Steamboat Springs Local education specialist Debbie Young is biking to Nicaragua in January to work with 10 women for six months on developing and implementing early childhood care models in the rural part of the country.
Young helped develop potable water systems in Nicaragua and now would like to tackle the issue of early childhood education.
She said one of the main goals of the trip is to have three schools constructed in areas of need.
"The heart and soul for care of the children is there," she said.
Local people and volunteers will help with the construction of the schools.
Local women from the community will be employed to make the mortar bricks needed for construction.
With the unemployment rate at 85 percent, Young said any extra work is gratefully accepted.
The 10 women chosen to work with Young will attend a class a week to learn about the importance of social emotional development of young children and appropriate health, safety and nutrition practices.
Once the women are trained, they will continue their work as site coordinators in early childhood education.
The women's salaries will be paid for six months through funds Young raises, and then they will have to find ways to secure funding for their positions.
Young said the ability for the people to develop potable water systems increased their confidence to create programs for their young children.
Young said a town's early childhood plan will require a community effort and adults will need to work together to provide child care and provide a salary for early childhood teachers.
Community meetings will be held to discuss possible funding for teachers to sustain centers and homes.
Young will work with the community to establish those sources of funding.
She said people can donate food or volunteer as a way of paying for a local school program.
One of the goals of the program is to provide classes for women interested in teaching and taking care of children as their primary job.
The cost of building schools in Nicaragua is not expensive in comparison to construction costs in the United States, but money is much harder to come by in the poverty of Nicaragua.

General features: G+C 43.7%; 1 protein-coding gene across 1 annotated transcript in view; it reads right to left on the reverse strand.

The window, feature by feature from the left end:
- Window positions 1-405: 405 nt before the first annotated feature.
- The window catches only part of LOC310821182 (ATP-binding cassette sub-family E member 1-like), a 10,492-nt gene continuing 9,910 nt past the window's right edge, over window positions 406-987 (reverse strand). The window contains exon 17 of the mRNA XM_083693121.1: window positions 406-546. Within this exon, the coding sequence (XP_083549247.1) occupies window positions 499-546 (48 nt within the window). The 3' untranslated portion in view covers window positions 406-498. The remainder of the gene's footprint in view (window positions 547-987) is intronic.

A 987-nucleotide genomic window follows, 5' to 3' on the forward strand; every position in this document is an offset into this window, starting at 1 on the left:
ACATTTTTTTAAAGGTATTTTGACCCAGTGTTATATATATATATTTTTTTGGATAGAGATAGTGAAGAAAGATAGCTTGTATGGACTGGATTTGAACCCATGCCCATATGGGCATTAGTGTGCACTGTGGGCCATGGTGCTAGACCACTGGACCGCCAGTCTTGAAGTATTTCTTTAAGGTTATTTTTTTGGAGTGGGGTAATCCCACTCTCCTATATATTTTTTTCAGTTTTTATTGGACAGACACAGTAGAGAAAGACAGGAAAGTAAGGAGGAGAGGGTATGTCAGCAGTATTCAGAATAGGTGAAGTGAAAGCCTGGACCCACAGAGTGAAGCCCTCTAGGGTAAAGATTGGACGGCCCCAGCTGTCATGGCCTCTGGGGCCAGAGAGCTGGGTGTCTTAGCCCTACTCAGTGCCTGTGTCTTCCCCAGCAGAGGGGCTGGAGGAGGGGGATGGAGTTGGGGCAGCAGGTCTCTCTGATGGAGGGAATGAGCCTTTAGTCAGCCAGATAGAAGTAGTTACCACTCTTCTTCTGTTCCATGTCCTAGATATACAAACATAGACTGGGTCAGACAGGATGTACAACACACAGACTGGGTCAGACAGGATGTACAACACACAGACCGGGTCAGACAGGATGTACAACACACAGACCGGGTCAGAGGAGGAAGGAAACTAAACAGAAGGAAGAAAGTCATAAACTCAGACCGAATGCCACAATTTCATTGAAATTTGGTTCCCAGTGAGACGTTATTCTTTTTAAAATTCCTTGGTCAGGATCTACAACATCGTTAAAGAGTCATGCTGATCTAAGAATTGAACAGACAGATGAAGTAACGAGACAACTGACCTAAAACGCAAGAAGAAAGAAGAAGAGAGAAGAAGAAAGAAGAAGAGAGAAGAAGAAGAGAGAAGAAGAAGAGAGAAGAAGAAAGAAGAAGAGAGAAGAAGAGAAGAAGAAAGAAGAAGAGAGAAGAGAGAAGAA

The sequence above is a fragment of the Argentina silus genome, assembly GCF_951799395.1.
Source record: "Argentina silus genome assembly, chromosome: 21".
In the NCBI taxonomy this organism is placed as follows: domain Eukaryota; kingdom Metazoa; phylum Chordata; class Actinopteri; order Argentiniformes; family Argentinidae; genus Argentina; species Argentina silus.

The cost of building two preschool/infant toddler centers and finishing the construction of a school for handicapped children of the Jalapa Valley will cost $15,000.
Young is hoping through local donations she will raise all the funds needed.
"I'm giving up a lot to do this and make it happen," Young said.
She said she is renting out her home while she is gone to ease the financial burden of not having an income during her six-month trip.
She said the poverty of the people in Nicaragua makes it hard not give away any extra money on hand.
"It's amazing how much you end up giving away because people have nothing," she said.
Young's work in Nicaragua is only one part of her mission.
She is beginning her bike trip in Canada and then heading to Nicaragua to collect models of early childhood education.
The early childhood models collected will be accessible worldwide on a Web site.
Young said the networking potential and the sharing of information will be extremely valuable for areas struggling to develop early childhood education programs.
She said she hopes to discover the positive attributes of successful early childhood care centers and ways to implement them.
To help Young with the program her son, Taiowa Young, will continue collecting education models in north and south Mexico while she starts her work in Nicaragua.
Taiowa Young just graduated from college with a major in political science and will attend graduate school after helping his mom.
Young will have three of her children, Forrest, Alana and Reana, make the bike trip with her from Canada to Nicaragua. She said some areas in Mexico and Nicaragua are not accessible by car and she and her children plan to take rural routes along the way.
She is hoping that with additional financial support, she will be able to make follow-up visits to Nicaragua to bring additional training and education for site coordinators and other teachers involved in early childhood centers and homes.
"It's a multitude of problems. I'm trying to attack all those issues," she said.
If interested in supporting Young's mission to build schools and implement early childhood education programs in Nicaragua, call 871-4766.